Construct quadrilateral on the circle with being the desired side. Then, drop perpendiculars from and to the extended line of and let these points be and , respectively. Also, let . From the Law of Cosines on , we have .
Now, since is isosceles with , we have that . In addition, we know that as they are both equal to and as they are both radii of the same circle. By SSS Congruence, we have that , so we have that , so .
Thus, we have , so . Similarly, , and .
Solution 5 (Just Geometry)
Label AD intercept OB at E and OC at F.
From there, , thus:
because they are both radii of . Since , we have that . Similarly, .
and , so
Solution 6 (Ptolemy's Theorem)
Let . Let be the center of the circle. Then is twice the altitude of . Since is isosceles we can compute its area to be , hence .
Now by Ptolemy's Theorem we have This gives us:
Solution 7 (Trigonometry)
Since all three sides equal , they subtend three equal angles from the center. The right triangle between the center of the circle, a vertex, and the midpoint between two vertices has side lengths by the Pythagorean Theorem. Thus, the sine of half of the subtended angle is . Similarly, the cosine is . Since there are three sides, and since ,we seek to find . First, and by Pythagorean.
Solution 8 (Area By Brahmagupta's Formula)
For simplicity, scale everything down by a factor of 100. Let the inscribed trapezoid be , where and is the missing side length. Let . If and are the midpoints of and , respectively, the height of the trapezoid is . By the pythagorean theorem, and . Thus the height of the trapezoid is , so the area is . By Brahmagupta's formula, the area is . Setting these two equal, we get . Dividing both sides by and then squaring, we get . Expanding the right hand side and canceling the terms gives us . Rearranging and dividing by two, we get . Squaring both sides, we get . Rearranging, we get . Dividing by 4 we get . Factoring we get, , and since cannot be negative, we get . Since , . Scaling up by 100, we get .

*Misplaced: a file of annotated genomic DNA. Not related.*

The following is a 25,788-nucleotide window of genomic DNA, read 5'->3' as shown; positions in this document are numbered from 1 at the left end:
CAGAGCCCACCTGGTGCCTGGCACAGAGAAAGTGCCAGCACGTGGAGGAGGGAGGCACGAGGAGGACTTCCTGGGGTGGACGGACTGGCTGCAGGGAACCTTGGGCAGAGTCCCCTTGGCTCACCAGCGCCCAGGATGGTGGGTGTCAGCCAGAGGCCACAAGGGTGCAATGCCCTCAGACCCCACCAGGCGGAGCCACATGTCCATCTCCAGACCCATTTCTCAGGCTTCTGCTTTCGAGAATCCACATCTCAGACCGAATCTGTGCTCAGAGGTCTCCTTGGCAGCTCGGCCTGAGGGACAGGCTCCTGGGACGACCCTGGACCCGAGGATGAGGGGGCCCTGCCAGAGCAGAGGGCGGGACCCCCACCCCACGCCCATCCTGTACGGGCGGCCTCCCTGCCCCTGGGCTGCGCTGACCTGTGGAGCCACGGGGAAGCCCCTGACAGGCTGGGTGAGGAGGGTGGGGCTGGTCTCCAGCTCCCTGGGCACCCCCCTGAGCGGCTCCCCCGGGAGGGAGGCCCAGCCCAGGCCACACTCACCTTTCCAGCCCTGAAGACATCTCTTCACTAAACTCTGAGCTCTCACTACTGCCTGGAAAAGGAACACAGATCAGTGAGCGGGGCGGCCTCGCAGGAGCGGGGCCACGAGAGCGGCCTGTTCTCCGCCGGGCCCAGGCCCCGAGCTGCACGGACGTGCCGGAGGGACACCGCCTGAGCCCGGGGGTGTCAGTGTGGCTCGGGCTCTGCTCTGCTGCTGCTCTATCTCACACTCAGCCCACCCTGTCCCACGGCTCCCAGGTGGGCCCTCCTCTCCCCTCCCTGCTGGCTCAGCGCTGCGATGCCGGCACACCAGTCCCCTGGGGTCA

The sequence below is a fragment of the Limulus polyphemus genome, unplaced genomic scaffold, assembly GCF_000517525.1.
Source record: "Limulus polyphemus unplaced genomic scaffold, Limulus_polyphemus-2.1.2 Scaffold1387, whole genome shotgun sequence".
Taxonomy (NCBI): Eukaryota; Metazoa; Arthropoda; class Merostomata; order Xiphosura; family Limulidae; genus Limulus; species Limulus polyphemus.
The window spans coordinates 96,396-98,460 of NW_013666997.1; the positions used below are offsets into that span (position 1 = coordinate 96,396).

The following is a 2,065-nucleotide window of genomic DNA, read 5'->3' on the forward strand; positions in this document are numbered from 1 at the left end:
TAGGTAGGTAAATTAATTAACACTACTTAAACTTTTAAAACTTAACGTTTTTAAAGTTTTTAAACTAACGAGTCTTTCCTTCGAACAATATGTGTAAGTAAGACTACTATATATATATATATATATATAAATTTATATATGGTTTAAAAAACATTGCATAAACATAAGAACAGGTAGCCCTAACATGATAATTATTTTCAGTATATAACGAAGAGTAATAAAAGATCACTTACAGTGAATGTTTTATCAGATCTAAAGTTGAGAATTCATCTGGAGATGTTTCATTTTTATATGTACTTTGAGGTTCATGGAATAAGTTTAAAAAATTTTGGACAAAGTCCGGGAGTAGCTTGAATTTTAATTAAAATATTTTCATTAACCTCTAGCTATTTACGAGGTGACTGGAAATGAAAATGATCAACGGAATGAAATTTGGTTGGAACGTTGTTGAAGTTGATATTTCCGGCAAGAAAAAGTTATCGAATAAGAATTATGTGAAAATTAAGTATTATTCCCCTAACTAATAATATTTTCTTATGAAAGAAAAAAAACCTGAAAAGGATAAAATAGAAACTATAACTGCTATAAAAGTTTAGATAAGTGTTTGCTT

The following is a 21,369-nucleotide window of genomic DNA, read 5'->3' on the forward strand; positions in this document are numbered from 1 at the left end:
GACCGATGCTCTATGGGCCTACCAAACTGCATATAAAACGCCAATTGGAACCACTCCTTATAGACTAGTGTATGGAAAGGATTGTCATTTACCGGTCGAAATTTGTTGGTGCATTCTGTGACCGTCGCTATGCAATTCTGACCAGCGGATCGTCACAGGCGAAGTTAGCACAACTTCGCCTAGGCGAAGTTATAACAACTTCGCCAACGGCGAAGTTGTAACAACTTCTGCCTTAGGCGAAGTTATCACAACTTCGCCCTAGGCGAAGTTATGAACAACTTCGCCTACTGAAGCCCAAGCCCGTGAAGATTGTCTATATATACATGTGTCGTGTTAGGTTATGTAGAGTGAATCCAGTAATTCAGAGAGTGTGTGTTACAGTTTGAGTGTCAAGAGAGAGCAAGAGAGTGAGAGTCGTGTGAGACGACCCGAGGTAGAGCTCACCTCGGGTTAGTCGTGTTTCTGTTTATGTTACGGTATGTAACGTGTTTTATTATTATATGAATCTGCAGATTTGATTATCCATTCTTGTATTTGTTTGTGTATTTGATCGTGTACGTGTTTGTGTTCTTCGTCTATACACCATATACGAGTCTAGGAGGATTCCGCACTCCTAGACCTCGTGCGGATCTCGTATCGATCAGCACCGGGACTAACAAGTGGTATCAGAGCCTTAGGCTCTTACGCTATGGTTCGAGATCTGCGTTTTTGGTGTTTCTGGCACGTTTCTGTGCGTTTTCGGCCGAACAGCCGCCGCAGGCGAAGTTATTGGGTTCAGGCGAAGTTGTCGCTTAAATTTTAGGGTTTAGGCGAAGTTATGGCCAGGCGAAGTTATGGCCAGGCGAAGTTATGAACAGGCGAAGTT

Solution 9 (Cheap Solution - For when you are running out of time.)
WLOG, let , and let ABCD be inscribed in a clrcle with radius . We draw perpendiculars from and to , and label the intersections and , respectively. We can see that (because BCFE is a rectangle), and since is clearly greater than 200, and and since , which is part of segment , is an integer, than we conclude that is also an integer or of the form . There is no reason for to be of the form because it seems too arbitrary. The only other integer choice is .
Solution 10 (Measuring)
A quick aside -- this problem takes about 90 seconds to solve with an accurate compass and a good ruler. Draw the diagram, to scale, and measure the last side. It becomes clear that the answer is .
See Also
2016 AMC 10A (Problems • Answer Key • Resources) | ||
Preceded by Problem 23 |
Followed by Problem 25 | |
1 • 2 • 3 • 4 • 5 • 6 • 7 • 8 • 9 • 10 • 11 • 12 • 13 • 14 • 15 • 16 • 17 • 18 • 19 • 20 • 21 • 22 • 23 • 24 • 25 | ||
All AMC 10 Problems and Solutions |
2016 AMC 12A (Problems • Answer Key • Resources) | |
Preceded by Problem 20 |
Followed by Problem 22 |
1 • 2 • 3 • 4 • 5 • 6 • 7 • 8 • 9 • 10 • 11 • 12 • 13 • 14 • 15 • 16 • 17 • 18 • 19 • 20 • 21 • 22 • 23 • 24 • 25 | |
All AMC 12 Problems and Solutions |
The problems on this page are copyrighted by the Mathematical Association of America's American Mathematics Competitions.